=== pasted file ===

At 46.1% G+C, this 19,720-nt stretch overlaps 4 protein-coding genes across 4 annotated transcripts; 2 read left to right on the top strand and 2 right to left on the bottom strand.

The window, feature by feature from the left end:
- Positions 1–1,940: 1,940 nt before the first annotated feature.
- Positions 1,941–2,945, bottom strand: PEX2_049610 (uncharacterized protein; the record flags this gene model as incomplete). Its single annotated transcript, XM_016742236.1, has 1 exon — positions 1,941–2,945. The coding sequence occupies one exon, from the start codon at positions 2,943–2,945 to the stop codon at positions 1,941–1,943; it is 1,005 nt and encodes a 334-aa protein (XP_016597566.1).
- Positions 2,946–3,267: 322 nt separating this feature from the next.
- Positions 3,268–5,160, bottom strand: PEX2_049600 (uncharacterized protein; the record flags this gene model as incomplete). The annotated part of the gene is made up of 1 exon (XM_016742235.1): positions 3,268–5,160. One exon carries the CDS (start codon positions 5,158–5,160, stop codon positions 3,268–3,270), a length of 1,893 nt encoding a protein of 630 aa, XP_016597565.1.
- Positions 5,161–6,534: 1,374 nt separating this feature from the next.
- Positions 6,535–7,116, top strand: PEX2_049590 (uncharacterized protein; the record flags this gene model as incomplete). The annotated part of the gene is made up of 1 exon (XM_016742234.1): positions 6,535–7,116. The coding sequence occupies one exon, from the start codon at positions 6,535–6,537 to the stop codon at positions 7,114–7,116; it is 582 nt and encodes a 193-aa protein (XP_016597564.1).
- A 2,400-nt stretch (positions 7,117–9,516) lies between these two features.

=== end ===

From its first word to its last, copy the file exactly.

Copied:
At 46.1% G+C, this 19,720-nt stretch overlaps 4 protein-coding genes across 4 annotated transcripts; 2 read left to right on the top strand and 2 right to left on the bottom strand.

The window, feature by feature from the left end:
- Positions 1–1,940: 1,940 nt before the first annotated feature.
- Positions 1,941–2,945, bottom strand: PEX2_049610 (uncharacterized protein; the record flags this gene model as incomplete). Its single annotated transcript, XM_016742236.1, has 1 exon — positions 1,941–2,945. The coding sequence occupies one exon, from the start codon at positions 2,943–2,945 to the stop codon at positions 1,941–1,943; it is 1,005 nt and encodes a 334-aa protein (XP_016597566.1).
- Positions 2,946–3,267: 322 nt separating this feature from the next.
- Positions 3,268–5,160, bottom strand: PEX2_049600 (uncharacterized protein; the record flags this gene model as incomplete). The annotated part of the gene is made up of 1 exon (XM_016742235.1): positions 3,268–5,160. One exon carries the CDS (start codon positions 5,158–5,160, stop codon positions 3,268–3,270), a length of 1,893 nt encoding a protein of 630 aa, XP_016597565.1.
- Positions 5,161–6,534: 1,374 nt separating this feature from the next.
- Positions 6,535–7,116, top strand: PEX2_049590 (uncharacterized protein; the record flags this gene model as incomplete). The annotated part of the gene is made up of 1 exon (XM_016742234.1): positions 6,535–7,116. The coding sequence occupies one exon, from the start codon at positions 6,535–6,537 to the stop codon at positions 7,114–7,116; it is 582 nt and encodes a 193-aa protein (XP_016597564.1).
- A 2,400-nt stretch (positions 7,117–9,516) lies between these two features.